Bonobos (And Maybe Baboons) Domesticated Themselves
While evidence indicates that humans domesticated themselves, we’re not the only primates capable of self-domestication. Bonobos and baboons have shown they are just as capable of turning a kinder, gentler, and more cuddly culture into hardwired changes in their genomes.
Bonobos, aka the “sexy ape”, look a lot like chimpanzees and share the same forest habitat. It stands to reason that they should be similar in most other regards, but the two species are wildly different. On a physical level, bonobos have smaller skulls and canine teeth, but their greatest differences lie in the social realm. Bonobos are the laid-back lovers compared to the chimpanzee’s neurotic warmongers.
Bonobos spend more time playing and grooming than chimps. They have sex for just about any reason: so say hello, to solve conflicts, to celebrate finding food. A “bonobo handshake” is not how humans would want to start a business meeting. In the bonobo’s reduced physical stature and playful spirit, researchers have recently recognized the same changes that occurred when wolves became dogs, or when aurochs became cattle. But while dogs needed humans for domestication, bonobos have done it all on their own.
Ancient Man Impacted Environment Already
The human environmental impact on our planet is hardly underestimated nowadays. Scientist agree humans are to blame for Global Warming – some are already dreaming up scenario’s of geo-engineering to undo the damage. Untouched old nature is almost nowhere to be found anymore besides perhaps some small areas on the South pole, in the deep sea or if one looks up at the stars – although the brighter ones may well be satellites. “We were here”, is written all over. So when did the writing begin? Much earlier than thought.
According to the common perception the human impact on the environment is fairly recent and thought to have started in concert with the 19th centuries industrial revolution. Presumably, in earlier times humans lived in harmony with their environment. That popular romantic view however, is increasingly being challenged.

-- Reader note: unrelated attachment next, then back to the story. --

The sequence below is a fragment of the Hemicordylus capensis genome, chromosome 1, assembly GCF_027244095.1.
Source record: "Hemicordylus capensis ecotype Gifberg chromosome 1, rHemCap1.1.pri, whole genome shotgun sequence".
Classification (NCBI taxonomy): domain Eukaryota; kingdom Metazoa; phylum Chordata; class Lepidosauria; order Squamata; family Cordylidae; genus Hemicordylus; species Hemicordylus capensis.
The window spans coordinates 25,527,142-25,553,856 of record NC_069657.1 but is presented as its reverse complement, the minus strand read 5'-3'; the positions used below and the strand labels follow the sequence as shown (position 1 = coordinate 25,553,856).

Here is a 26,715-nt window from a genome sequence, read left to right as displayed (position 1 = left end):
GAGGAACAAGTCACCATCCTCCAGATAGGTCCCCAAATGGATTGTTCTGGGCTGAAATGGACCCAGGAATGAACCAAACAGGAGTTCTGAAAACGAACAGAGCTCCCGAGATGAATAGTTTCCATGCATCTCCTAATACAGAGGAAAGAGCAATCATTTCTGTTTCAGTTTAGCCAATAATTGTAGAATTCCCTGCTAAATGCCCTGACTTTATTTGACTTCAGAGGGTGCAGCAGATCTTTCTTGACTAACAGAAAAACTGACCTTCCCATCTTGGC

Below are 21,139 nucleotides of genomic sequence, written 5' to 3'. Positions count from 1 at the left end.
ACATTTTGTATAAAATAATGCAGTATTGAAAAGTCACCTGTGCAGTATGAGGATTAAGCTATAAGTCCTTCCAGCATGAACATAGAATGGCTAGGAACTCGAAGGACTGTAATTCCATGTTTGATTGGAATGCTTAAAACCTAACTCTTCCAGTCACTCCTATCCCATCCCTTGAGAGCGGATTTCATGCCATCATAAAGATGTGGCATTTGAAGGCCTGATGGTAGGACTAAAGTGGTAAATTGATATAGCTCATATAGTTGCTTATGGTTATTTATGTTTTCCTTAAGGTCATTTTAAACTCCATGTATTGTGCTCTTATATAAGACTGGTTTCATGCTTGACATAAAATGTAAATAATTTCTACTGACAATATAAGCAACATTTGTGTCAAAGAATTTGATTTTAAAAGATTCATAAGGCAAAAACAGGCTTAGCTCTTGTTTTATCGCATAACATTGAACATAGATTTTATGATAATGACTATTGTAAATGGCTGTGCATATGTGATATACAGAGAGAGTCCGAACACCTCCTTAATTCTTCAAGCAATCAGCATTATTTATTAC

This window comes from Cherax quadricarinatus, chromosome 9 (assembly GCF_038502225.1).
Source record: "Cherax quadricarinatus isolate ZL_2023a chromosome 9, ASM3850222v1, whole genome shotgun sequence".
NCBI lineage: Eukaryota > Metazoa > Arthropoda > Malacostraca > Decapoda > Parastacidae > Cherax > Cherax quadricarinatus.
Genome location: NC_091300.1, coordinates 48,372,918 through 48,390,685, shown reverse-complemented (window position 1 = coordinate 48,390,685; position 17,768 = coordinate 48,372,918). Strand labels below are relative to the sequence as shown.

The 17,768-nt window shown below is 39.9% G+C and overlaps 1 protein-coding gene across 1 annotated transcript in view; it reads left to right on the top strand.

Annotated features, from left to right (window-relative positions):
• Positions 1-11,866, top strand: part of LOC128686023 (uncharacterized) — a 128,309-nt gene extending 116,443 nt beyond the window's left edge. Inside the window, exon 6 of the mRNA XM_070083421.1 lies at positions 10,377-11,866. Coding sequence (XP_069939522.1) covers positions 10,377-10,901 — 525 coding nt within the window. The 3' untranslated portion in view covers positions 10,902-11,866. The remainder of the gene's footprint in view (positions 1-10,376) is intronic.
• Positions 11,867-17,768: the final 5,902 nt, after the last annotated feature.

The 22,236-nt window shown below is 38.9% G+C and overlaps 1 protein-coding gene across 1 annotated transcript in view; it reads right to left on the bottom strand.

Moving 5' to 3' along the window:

Recent work of artist Jalila Essaïdi exemplifies of how science and art can meet and create meaningful inventions for society. Jalila Essaïdi used the spider silk produced by Randy Lewis’ goats to develop a partially bulletproof supernatural human skin.
The goal of the project is to “Improve the sense of security”. The project raises questions as: How far do we want to go, as individuals and society in general, to feel secure? With this project Jalila Essaïdi is one of the three winners of the Designer and Artists 4 Genomics (DA4G) Award 2010, an initiative by the Centre for Society and Genomics and Waag Society’s Wetlab to stimulate young artists and designers to work with living organisms, living tissues and biotechnology (bio-arts). The money attached to this award gave Jalila Essaïdi the opportunity to make prototypes of the skin and test these at a firing range. The Bulletproof Skin and the other winning projects are exhibited until January 8th 2012 in the museum of the Dutch centre of biodiversity Naturalis.